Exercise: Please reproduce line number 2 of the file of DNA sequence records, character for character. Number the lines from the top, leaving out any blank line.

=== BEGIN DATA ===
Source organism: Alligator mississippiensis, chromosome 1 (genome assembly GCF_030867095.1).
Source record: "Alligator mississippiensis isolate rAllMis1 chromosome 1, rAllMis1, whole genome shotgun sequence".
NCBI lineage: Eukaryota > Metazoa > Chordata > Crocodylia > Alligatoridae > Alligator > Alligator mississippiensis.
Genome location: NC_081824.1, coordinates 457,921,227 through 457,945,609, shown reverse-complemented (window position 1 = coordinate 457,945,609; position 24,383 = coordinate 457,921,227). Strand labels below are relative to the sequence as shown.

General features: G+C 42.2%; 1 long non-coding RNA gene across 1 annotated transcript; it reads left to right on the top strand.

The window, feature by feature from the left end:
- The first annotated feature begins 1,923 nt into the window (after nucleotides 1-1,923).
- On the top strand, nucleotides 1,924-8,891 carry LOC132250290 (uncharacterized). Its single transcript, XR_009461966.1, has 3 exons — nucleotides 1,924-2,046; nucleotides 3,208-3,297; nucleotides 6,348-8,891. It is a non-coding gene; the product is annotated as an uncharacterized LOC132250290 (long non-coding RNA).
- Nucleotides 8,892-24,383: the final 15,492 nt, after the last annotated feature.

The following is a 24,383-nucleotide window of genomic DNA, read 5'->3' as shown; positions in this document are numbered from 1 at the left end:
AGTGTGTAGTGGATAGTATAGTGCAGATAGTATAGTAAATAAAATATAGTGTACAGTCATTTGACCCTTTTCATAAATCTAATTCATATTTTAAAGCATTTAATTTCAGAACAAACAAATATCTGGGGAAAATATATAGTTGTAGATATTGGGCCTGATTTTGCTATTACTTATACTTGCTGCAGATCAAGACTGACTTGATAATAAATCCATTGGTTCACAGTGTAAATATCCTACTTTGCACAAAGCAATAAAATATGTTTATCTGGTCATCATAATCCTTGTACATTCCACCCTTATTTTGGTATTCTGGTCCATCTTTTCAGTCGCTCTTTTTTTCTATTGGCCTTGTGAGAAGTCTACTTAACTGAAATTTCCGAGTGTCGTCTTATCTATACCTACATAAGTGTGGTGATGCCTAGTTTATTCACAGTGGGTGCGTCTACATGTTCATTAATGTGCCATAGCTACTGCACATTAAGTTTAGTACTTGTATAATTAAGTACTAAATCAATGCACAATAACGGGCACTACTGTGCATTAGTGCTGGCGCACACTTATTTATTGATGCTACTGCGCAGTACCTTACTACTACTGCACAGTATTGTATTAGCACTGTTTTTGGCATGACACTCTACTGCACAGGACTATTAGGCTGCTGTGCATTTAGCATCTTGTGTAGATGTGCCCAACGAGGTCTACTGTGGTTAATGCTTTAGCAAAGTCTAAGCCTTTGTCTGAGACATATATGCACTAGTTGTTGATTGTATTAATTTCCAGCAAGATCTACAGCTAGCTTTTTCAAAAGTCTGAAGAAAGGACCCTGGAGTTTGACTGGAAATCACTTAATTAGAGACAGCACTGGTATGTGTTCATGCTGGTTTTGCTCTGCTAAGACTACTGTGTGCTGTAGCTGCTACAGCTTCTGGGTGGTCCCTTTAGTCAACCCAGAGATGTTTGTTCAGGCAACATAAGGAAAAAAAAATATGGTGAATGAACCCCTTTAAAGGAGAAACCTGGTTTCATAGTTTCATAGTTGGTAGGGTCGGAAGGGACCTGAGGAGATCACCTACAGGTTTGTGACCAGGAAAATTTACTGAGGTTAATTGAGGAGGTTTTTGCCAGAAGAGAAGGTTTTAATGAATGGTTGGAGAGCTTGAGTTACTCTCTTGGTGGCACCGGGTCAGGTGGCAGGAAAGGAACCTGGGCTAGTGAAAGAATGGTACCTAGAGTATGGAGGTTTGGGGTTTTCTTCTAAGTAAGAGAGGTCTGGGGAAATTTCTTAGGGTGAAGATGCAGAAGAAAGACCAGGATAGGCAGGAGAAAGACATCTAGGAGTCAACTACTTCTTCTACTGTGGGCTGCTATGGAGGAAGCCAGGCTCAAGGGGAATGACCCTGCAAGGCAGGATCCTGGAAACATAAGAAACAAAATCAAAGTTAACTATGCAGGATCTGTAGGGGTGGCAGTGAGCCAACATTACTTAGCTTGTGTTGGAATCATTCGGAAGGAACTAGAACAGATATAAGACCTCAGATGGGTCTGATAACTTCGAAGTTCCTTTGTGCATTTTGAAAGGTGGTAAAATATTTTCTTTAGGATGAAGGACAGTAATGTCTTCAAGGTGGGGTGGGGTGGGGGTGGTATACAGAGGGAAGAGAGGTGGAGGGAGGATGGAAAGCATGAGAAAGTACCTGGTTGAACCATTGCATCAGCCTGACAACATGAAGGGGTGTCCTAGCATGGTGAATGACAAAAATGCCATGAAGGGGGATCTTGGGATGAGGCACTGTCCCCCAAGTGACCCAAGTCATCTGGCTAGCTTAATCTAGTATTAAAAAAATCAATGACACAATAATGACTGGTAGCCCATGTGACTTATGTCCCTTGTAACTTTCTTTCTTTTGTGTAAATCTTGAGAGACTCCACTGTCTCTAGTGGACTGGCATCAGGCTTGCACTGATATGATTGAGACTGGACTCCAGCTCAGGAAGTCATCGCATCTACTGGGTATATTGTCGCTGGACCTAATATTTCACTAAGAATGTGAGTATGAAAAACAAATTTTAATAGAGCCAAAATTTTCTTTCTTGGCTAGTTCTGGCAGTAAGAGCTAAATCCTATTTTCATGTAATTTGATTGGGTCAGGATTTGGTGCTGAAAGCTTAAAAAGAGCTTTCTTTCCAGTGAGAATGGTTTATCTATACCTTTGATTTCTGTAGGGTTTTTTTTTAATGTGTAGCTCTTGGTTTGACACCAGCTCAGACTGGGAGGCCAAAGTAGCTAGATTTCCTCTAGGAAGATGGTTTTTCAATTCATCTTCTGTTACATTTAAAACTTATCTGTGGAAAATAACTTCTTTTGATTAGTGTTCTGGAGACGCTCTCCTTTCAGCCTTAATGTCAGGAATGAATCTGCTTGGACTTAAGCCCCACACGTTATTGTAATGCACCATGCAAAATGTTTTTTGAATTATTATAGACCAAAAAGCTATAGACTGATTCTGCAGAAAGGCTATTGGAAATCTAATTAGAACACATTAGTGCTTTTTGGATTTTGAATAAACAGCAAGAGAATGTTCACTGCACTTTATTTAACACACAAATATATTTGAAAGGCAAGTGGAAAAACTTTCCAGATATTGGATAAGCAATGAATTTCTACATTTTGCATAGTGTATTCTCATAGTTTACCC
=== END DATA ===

Source record: "Alligator mississippiensis isolate rAllMis1 chromosome 1, rAllMis1, whole genome shotgun sequence".